During the First World War and the Russian Revolution there were persecutions and murders of Jews in Ukraine and mass emigration to America and other countries. The residents of the small towns left their homes and businesses and all their possessions and fled. Most of the emigrants went to Romania, some to Poland, and others to Germany, England, and Palestine and other countries. When they arrived in the foreign countries, poor, without clothing, and without any livelihood, their cries for help reached the landslayt in America.

What did the Society do?

Tsadok Mazer, the president of the Society, called a conference of all the landslayt and they decided to found a relief fund. He worked day and night without rest, he and a committee of some of the members: Yosef Rabinovits, Ayzik Silverman, Louis Kien, Sam Saks, Yosef Burshteyn, Philip Ratof, Yosef Silverman, Yosef Kanski, Louie Derzshanski and others used to visit landslayt they knew every night of the week and on weekends they were able to raise a few thousand dollars.

They chose delegates and sent them to Romania and to border towns to help the emigrants with money, papers, visas and whatever they needed so that they could come to America. This was one of the noblest deeds which people could do for the suffering Jews. This continued until suddenly the doors of the countries were shut with iron curtains and they could not help them emigrate, even with money.

Our rabbi, Rabbi Yitshak Avraham Gaysinski, went from Russia to England. He was there a few years and decided to come to America, and when he arrived the Society received him warmly. At first he was in Philadelphia. A delegation of our Society went there and brought him to New York. He was made an honorary member of our Society.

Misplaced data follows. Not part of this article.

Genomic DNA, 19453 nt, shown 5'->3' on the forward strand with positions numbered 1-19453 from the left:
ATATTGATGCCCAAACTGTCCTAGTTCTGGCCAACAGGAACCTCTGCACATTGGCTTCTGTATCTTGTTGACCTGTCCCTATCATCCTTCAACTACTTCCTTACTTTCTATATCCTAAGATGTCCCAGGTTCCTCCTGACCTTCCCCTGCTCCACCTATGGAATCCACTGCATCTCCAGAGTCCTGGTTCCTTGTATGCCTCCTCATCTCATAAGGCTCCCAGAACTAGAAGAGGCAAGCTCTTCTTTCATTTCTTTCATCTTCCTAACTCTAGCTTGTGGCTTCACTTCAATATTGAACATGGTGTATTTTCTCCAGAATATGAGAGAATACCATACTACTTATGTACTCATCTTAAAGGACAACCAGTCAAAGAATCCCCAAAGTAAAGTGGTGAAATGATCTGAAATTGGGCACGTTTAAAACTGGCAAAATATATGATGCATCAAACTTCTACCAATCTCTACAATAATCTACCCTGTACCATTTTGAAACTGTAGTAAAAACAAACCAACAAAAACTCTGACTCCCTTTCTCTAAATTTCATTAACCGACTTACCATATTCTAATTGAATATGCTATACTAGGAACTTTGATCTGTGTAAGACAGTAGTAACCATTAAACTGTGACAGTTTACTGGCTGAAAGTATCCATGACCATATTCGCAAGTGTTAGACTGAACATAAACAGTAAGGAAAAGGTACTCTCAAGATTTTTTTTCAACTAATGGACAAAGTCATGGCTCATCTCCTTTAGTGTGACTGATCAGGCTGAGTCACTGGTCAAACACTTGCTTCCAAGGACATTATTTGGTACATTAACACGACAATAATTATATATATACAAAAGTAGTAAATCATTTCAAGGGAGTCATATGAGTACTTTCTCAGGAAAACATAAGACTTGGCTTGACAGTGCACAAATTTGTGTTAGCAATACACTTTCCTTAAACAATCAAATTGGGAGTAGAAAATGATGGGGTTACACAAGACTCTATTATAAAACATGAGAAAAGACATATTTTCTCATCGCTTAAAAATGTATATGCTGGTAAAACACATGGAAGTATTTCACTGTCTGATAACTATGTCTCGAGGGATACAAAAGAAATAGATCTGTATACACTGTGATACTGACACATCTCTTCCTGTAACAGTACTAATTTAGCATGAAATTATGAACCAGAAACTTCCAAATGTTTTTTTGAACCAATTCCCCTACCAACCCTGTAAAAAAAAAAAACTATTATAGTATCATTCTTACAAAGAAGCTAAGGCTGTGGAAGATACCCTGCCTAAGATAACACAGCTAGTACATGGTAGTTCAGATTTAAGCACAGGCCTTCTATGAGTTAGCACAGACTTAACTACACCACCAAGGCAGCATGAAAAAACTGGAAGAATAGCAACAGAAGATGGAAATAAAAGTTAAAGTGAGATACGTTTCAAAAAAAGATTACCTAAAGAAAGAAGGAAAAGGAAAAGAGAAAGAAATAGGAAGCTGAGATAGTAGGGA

I wish to add a few words about our founder and first president, Tsadok Mazer, peace upon him. He was a genial person with a good heart and soul. He loved people in general and Stavisht landslayt in particular. He was always ready to help someone in need. He often neglected his family and business in order to go help, and if he could not go himself, he would send his son, Harry Mazer who was then still a young boy.

His house was open to all, as was his heart. He used to help everyone with advice and deeds. Unfortunately he was torn from us at a young age and we miss him very much. Stavisht landslayt will never forget him, honor to his memory.

In the course of the years our Society grew in membership and now has almost 200 families. We have carried out a number of entertainments, balls, dance evenings and banquets. I remember a banquet which we had in 1948 when the State of Israel was founded. We raised money to build a house in the State of Israel in the name of the Stavisht Society of New York.

Another happening, at our banquet in 1956. We celebrated the 40th anniversary of our Society, reorganized in 1916. The banquet was held in a grand hall in the Bronx, with good food and music. On this occasion we prepared a golden book with photographs in which most of the members wrote their greetings. Part of the book was devoted to memorial notices for our dear ones. We had 25 guests from various cities: Boston, Philadelphia, Connecticut, Buffalo, Chicago, Toronto, Canada and even Africa.

Our benefits include insurance policies for every member, sick benefits and other benefits for the members, and support for various organizations. We own three fully paid for cemeteries, a few thousand dollars in the bank, American and Israel Bonds. We hold regular meetings every month. We have very reliable directors and our business is carried out in the most democratic fashion. We have an office in Academy Hall, on Fourteenth Street in New York, where we hold our meetings.

For the past 25-30 years, our Society has been a model for other societies. All landslayt from Stavisht should be proud to belong to our Society.




[Page 33/34]